Honey-sweetened Sweet Chile Sauce

You’re going to love me for this one.

Wanna know why? Cause I just took a condiment off of the guilty list for ya.

What? I’m patting myself on the back? Yea, it feels pretty good. Almost like a nice back rub.

I saved the link (Pinterest, how do thee use thou?!) on my desktop for a sweet chile sauce months ago and finally got around to trying it when we ran out of the bottle we had. Have you seen whats in the storebought I-call-myself-sweet-chile-sauce-but-im-really-just-sugar-sauce? Read the bottle next time and I promise you it’s little more than water, sugar and corn starch or xantham gum.

SO! I needed a lunch for Marius ASAP, as in, he’d already gone to work with only yogurt and granola for coffee break and without going to the grocery store I had to figure out what I was going to make to bring him. My sister Molly to the rescue…I stole some of her spring roll wrappers and rice noodles. I knew I was up to the challenge of figuring out the sauce to go with it. I made them with thick rice noodles, salad greens and julienned cucumber and zuchinni. Pretty much make them with whatever fresh raw veggies you want. I skipped the meat as I knew they weren’t going to be kept in a cooler if there was leftovers.

Shaye shows you how to make spring rolls here, cause I don’t feel like doing a tutorial at this point.

Back to the sauce, right?

sweet chile sauce


I can’t wait to have this with chicken…fish…pork…pot stickers…fried spring rolls…ummm, anything else I’m missing?! It’s the new ketchup!

You can use coconut sugar or a minimally processed sugar such as rapadura or panella, and I guess if you’re in a real pinch you could use regular sugar…but thats not how I try to roll. This is tastiest with honey!

As far as vinegar…go for the rice vinegar if you have it, it’s milder. But I used plain ol’ white vinegar for a equally tasty dip. I also imagine apple cider vinegar would add a nice note!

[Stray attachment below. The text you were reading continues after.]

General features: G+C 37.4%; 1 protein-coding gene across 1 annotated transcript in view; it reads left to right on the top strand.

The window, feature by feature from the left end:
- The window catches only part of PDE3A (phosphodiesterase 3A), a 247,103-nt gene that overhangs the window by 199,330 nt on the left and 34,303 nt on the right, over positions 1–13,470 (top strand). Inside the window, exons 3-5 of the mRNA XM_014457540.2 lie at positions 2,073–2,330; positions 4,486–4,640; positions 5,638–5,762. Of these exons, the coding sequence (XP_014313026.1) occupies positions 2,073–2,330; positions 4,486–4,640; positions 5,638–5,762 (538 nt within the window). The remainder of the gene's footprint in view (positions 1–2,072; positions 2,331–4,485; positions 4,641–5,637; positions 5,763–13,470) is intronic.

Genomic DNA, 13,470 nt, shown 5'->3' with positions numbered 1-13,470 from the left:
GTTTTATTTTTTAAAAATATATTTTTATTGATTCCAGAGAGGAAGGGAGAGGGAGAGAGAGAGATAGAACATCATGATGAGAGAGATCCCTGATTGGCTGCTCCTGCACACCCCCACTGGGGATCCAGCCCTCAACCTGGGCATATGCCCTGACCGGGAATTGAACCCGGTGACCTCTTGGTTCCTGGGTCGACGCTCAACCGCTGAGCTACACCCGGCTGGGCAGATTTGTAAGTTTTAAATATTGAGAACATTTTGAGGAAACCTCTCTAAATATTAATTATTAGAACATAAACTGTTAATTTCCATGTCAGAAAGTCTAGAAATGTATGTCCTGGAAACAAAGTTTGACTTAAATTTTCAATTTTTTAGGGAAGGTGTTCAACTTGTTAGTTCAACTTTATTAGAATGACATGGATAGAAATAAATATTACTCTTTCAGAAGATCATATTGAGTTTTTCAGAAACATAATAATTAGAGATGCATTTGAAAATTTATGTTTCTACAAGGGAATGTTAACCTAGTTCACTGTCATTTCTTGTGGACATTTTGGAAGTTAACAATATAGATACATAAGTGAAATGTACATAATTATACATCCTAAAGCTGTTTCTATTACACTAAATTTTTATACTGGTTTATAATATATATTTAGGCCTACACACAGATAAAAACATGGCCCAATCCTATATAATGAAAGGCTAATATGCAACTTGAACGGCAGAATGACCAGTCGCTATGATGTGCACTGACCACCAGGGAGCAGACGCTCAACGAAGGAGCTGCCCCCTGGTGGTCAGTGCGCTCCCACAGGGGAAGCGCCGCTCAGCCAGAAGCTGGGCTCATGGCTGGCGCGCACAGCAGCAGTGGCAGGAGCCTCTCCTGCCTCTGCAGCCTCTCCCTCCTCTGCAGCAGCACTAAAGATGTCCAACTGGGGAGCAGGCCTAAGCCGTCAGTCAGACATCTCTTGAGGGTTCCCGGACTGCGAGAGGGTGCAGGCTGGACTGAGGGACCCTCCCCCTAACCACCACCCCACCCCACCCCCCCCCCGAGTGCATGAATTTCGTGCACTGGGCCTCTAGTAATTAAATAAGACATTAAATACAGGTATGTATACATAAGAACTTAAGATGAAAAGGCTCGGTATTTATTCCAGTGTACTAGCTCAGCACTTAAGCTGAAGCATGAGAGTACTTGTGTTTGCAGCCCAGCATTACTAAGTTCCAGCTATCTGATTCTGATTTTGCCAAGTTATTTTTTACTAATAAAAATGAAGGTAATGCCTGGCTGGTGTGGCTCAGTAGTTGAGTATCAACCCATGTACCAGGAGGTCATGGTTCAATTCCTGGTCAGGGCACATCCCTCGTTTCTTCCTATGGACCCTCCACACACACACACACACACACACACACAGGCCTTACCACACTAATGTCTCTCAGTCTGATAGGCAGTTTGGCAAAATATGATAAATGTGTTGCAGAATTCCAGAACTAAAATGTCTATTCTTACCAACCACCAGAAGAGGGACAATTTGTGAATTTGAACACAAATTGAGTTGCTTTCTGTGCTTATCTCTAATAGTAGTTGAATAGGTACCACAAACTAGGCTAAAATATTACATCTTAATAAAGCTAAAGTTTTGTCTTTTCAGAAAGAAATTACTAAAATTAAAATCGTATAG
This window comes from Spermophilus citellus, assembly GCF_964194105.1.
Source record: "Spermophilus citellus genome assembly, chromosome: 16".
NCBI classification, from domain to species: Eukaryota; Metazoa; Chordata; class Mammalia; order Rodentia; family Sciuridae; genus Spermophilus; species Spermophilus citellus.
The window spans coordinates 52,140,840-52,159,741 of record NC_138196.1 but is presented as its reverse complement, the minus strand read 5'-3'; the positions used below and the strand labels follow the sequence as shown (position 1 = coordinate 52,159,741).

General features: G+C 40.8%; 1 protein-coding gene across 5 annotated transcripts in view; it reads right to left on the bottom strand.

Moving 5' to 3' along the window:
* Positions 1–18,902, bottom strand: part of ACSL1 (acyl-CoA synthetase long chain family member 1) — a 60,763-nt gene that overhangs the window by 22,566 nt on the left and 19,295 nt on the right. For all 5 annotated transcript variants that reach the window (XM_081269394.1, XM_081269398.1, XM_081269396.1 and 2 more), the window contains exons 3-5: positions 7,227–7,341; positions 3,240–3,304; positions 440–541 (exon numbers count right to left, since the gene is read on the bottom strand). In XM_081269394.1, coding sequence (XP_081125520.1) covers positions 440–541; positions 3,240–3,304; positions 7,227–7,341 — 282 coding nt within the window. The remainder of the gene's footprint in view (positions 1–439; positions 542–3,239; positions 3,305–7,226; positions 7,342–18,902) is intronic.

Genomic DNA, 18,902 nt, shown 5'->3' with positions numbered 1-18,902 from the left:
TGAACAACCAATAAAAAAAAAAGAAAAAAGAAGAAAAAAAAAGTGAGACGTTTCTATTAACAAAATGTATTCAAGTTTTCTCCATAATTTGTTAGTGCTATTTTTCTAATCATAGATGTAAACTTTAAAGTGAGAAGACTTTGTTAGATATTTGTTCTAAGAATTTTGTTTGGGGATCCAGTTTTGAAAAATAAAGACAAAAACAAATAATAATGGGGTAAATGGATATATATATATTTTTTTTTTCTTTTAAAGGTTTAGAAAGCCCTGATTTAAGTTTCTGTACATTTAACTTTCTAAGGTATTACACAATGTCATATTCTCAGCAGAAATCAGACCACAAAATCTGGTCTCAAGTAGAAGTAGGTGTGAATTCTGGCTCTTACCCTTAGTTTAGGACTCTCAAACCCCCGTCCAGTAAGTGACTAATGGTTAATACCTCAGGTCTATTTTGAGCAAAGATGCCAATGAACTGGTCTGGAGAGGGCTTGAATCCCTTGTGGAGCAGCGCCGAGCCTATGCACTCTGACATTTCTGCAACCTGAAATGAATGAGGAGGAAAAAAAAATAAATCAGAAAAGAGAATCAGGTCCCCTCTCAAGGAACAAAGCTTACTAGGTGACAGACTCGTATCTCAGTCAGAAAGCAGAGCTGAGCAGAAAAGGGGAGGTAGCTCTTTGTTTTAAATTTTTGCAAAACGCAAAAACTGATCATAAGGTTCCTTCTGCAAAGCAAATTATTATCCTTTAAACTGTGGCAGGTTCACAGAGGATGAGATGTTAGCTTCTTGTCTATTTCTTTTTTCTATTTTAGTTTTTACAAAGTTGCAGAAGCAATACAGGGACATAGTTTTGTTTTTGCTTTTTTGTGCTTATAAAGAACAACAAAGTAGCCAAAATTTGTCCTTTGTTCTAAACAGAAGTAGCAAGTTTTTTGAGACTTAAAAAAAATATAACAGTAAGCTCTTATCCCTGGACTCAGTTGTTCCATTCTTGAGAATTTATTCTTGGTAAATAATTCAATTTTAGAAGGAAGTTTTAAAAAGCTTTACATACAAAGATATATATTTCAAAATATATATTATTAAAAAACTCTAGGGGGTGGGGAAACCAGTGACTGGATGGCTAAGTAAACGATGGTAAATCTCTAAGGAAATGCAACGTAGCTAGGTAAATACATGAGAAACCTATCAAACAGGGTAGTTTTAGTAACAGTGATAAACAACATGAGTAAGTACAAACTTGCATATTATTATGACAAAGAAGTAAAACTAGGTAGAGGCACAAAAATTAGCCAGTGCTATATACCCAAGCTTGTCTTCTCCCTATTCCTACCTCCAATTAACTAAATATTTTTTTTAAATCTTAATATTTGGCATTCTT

Sweet Chile Sauce

1/3 c honey (1/2 c of other sweetener as honey is sweeter)

1/4 c rice vinegar

1/4 c water

2 tbsp minced garlic (less if you don’t like garlic as much as I do!)

1 tsp red chile flakes (I used smoked from Mountain Rose Herbs)

1/2 tsp salt

1 tsp arrowroot starch (if using other sweetener use 1 1/2 tsp. Alternatively substitute for organic corn starch, but you’ll need to use 1 tbsp), made into a slurry in equal amount water

(If extra heat desired, add 1 tsp sriracha)

Bring honey, vinegar and water to a boil, add in garlic, chile flakes and salt, turn down and simmer for 5-10 minutes. Add in arrowroot slurry and simmer until thickened. You may need to up it to a boil to get it to thicken properly if your simmer was a lazy one. Cool and enjoy!




Render your own Lard

Lard feels like one of those scary things. Every aspect of it really. We’re told it’s horrible for us, it comes in shelf stable packages in the baking aisle and it’s just plain weird.

Allow me to change your mind! We love us some lard up in here. Our favourite uses for it are, but not limited to;

Cooking the best eggs or hashbrowns, making soap, pie or tarts, empanadas, seasoning cast iron and this afternoon I’m making old fashioned donuts and frying them in lard. I’m so excited it’s not even funny.